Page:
Monkey herpes B virus: what do we know about this rare infectious disease?


A man has died from an extremely rare disease in China after being exposed to monkeys. It was the herpes B virus, or “Monkey B virus” that killed him.

A 53-year-old veterinarian residing in Beijing died at the end of May 2021 from a rare disease: the monkey herpes B virus or “Monkey B virus”. He had dissected two monkeys last March and reportedly began to experience the first symptoms a month later, rapporte le Chinese Center for Disease Control and Prevention, which records its first case of transmission to humans.

This disease is not new, it has already spotted in around forty humans around the world since 1932. But it is found more in monkeys, more particularly macaques, which do not necessarily show symptoms, underlines the INRS. It has nothing to do with herpes as it is usually known in humans. It is transmitted by biting, scratching, sexually or even via drops of saliva, contaminated hands brought to the mucous membranes (eyes, for example).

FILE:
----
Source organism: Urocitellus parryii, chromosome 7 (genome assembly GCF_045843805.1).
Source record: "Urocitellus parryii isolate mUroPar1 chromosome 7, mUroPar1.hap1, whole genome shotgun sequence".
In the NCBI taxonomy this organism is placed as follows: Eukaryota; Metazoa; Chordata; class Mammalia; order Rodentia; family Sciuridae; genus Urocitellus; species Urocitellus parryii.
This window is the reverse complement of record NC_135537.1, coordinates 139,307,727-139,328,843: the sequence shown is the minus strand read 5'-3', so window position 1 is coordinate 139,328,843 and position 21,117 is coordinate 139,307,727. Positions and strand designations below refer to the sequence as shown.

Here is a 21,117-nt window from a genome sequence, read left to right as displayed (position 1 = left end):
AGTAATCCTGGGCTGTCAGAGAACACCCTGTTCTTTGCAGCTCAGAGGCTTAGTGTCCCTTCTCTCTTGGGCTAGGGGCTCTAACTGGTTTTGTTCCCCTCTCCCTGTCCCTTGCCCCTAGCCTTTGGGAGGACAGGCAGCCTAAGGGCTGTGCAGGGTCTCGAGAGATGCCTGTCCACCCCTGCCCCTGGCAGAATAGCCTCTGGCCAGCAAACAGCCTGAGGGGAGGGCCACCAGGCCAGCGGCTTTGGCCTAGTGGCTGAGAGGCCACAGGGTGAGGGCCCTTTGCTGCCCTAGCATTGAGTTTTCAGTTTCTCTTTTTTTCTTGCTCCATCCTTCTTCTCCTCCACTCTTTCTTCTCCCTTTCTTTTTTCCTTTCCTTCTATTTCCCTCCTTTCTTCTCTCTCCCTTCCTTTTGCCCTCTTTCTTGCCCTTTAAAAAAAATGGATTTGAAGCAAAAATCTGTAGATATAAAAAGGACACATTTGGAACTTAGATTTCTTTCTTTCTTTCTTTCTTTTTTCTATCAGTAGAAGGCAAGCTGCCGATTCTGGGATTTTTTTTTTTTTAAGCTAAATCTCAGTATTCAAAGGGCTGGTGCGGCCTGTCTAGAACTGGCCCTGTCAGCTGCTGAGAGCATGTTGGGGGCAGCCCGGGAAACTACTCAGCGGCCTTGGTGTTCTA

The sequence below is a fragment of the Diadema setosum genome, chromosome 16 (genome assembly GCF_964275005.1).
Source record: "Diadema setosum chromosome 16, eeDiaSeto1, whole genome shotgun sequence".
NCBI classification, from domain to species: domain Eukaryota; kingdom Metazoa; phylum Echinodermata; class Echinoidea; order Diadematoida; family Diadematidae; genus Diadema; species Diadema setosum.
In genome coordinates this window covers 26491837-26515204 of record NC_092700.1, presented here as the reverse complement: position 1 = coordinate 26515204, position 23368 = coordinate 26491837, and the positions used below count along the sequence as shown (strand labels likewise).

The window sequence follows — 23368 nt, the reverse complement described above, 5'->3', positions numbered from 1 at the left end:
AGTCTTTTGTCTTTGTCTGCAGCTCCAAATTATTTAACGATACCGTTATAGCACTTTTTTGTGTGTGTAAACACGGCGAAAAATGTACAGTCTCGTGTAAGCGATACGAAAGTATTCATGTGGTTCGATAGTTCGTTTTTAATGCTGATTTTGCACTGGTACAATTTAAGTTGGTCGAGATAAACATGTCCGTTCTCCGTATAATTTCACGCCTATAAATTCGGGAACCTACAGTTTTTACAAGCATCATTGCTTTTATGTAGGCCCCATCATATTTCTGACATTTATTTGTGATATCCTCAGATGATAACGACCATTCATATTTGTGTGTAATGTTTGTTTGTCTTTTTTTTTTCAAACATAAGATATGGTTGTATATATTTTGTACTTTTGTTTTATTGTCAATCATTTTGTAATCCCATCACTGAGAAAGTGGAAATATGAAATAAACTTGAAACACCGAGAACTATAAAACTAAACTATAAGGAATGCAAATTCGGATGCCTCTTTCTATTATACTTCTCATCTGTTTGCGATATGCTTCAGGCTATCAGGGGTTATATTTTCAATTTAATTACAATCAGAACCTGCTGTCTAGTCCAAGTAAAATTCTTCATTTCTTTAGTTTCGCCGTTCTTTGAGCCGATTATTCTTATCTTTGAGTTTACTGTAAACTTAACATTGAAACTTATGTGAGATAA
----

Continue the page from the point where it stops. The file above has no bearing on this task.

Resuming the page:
Symptoms between two days and 6 weeks later

Without treatment, it is lethal in 80% of cases. Symptoms can vary widely, between 2 days and 6 weeks after being exposed. The disease in humans is manifested by fever, skin blisters, pain, tingling, paralysis around the part that has been in contact with the virus. It gradually attacks the central nervous system.

To prevent this, you must avoid direct contact with monkeys. And, in case of contact, clean the part of the body that has been infected for 15 minutes with soap, disinfect, before rinsing for 15 to 20 minutes. Then go to a doctor who is informed about this disease. There is a screening test to find out if the person is infected with the Monkey B virus.

That said, the general population would not be too much at risk, animal health workers are more so. So far, no human-to-human transmission has been recorded.

Sources :

  • Chinese Center for Disease Control and Prevention, 3 juillet 2021
  • INRS

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